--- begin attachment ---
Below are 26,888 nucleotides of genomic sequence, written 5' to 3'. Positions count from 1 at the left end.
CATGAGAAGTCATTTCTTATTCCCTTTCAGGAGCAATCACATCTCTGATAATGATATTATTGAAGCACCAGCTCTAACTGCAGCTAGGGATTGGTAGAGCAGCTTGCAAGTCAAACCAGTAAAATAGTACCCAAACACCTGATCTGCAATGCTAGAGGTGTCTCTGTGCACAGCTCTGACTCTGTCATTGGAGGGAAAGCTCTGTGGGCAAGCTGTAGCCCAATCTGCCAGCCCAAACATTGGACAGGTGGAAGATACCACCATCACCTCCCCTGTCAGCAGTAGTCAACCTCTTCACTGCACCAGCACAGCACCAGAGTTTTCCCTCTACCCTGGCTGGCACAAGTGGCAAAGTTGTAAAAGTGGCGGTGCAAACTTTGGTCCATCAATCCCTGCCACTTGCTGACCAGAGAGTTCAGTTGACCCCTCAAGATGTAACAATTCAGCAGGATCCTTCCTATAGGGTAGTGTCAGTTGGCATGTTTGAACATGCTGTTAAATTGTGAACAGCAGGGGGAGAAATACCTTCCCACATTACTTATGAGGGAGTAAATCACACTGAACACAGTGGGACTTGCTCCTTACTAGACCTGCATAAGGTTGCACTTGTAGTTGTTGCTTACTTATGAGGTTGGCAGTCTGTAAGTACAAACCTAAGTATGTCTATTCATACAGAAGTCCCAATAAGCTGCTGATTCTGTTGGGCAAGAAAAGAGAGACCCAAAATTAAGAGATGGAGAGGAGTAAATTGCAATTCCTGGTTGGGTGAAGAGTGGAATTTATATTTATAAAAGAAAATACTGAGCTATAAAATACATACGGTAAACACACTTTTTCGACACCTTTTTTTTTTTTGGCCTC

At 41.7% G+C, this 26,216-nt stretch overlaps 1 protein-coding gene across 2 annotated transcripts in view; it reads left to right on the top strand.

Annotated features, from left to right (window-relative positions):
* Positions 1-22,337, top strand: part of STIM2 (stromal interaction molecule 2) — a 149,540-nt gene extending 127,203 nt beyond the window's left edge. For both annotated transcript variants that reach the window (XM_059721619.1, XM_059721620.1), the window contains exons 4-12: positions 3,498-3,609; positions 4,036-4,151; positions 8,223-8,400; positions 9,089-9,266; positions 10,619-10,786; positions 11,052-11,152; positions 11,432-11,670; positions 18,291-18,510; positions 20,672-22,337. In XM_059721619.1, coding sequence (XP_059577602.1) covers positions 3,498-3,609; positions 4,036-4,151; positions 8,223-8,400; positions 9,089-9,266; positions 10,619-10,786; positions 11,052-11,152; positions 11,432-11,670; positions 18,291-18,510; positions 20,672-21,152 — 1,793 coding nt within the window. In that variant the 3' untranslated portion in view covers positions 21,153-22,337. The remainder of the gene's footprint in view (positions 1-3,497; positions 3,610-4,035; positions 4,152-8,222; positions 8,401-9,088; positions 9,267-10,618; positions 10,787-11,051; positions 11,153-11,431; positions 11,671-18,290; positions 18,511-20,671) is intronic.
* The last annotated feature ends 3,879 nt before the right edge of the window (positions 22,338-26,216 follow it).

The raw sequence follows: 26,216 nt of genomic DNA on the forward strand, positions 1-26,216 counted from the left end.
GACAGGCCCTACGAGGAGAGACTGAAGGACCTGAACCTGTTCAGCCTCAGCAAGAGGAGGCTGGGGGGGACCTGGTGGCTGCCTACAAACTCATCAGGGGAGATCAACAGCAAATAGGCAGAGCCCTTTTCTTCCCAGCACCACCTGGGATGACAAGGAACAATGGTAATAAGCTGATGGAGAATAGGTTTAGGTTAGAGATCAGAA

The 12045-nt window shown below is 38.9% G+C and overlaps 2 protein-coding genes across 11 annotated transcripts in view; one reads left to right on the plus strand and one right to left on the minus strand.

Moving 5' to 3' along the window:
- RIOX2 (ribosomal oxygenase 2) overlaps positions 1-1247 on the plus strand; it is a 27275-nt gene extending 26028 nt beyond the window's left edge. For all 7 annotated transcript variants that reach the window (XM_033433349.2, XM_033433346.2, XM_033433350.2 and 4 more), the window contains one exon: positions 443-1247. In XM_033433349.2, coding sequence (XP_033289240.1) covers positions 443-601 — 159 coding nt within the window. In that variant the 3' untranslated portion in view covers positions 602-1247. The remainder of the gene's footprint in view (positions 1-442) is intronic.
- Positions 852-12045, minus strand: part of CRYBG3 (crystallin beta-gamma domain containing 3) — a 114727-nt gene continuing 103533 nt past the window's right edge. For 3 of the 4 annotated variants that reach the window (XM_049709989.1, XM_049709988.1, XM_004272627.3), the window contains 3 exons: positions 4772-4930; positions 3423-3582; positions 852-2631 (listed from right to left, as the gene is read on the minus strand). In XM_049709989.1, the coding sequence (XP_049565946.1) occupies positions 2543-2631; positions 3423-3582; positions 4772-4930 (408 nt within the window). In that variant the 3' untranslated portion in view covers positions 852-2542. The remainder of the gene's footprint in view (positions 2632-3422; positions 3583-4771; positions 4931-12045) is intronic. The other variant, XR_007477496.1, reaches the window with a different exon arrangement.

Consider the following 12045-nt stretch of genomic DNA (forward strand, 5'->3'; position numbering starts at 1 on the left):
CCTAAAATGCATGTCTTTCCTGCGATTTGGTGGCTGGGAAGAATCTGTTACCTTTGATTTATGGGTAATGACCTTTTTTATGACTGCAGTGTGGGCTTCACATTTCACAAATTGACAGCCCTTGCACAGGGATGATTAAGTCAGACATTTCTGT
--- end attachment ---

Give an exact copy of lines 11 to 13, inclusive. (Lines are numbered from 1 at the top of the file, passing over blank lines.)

- RIOX2 (ribosomal oxygenase 2) overlaps positions 1-1247 on the plus strand; it is a 27275-nt gene extending 26028 nt beyond the window's left edge. For all 7 annotated transcript variants that reach the window (XM_033433349.2, XM_033433346.2, XM_033433350.2 and 4 more), the window contains one exon: positions 443-1247. In XM_033433349.2, coding sequence (XP_033289240.1) covers positions 443-601 — 159 coding nt within the window. In that variant the 3' untranslated portion in view covers positions 602-1247. The remainder of the gene's footprint in view (positions 1-442) is intronic.
- Positions 852-12045, minus strand: part of CRYBG3 (crystallin beta-gamma domain containing 3) — a 114727-nt gene continuing 103533 nt past the window's right edge. For 3 of the 4 annotated variants that reach the window (XM_049709989.1, XM_049709988.1, XM_004272627.3), the window contains 3 exons: positions 4772-4930; positions 3423-3582; positions 852-2631 (listed from right to left, as the gene is read on the minus strand). In XM_049709989.1, the coding sequence (XP_049565946.1) occupies positions 2543-2631; positions 3423-3582; positions 4772-4930 (408 nt within the window). In that variant the 3' untranslated portion in view covers positions 852-2542. The remainder of the gene's footprint in view (positions 2632-3422; positions 3583-4771; positions 4931-12045) is intronic. The other variant, XR_007477496.1, reaches the window with a different exon arrangement.

Consider the following 12045-nt stretch of genomic DNA (forward strand, 5'->3'; position numbering starts at 1 on the left):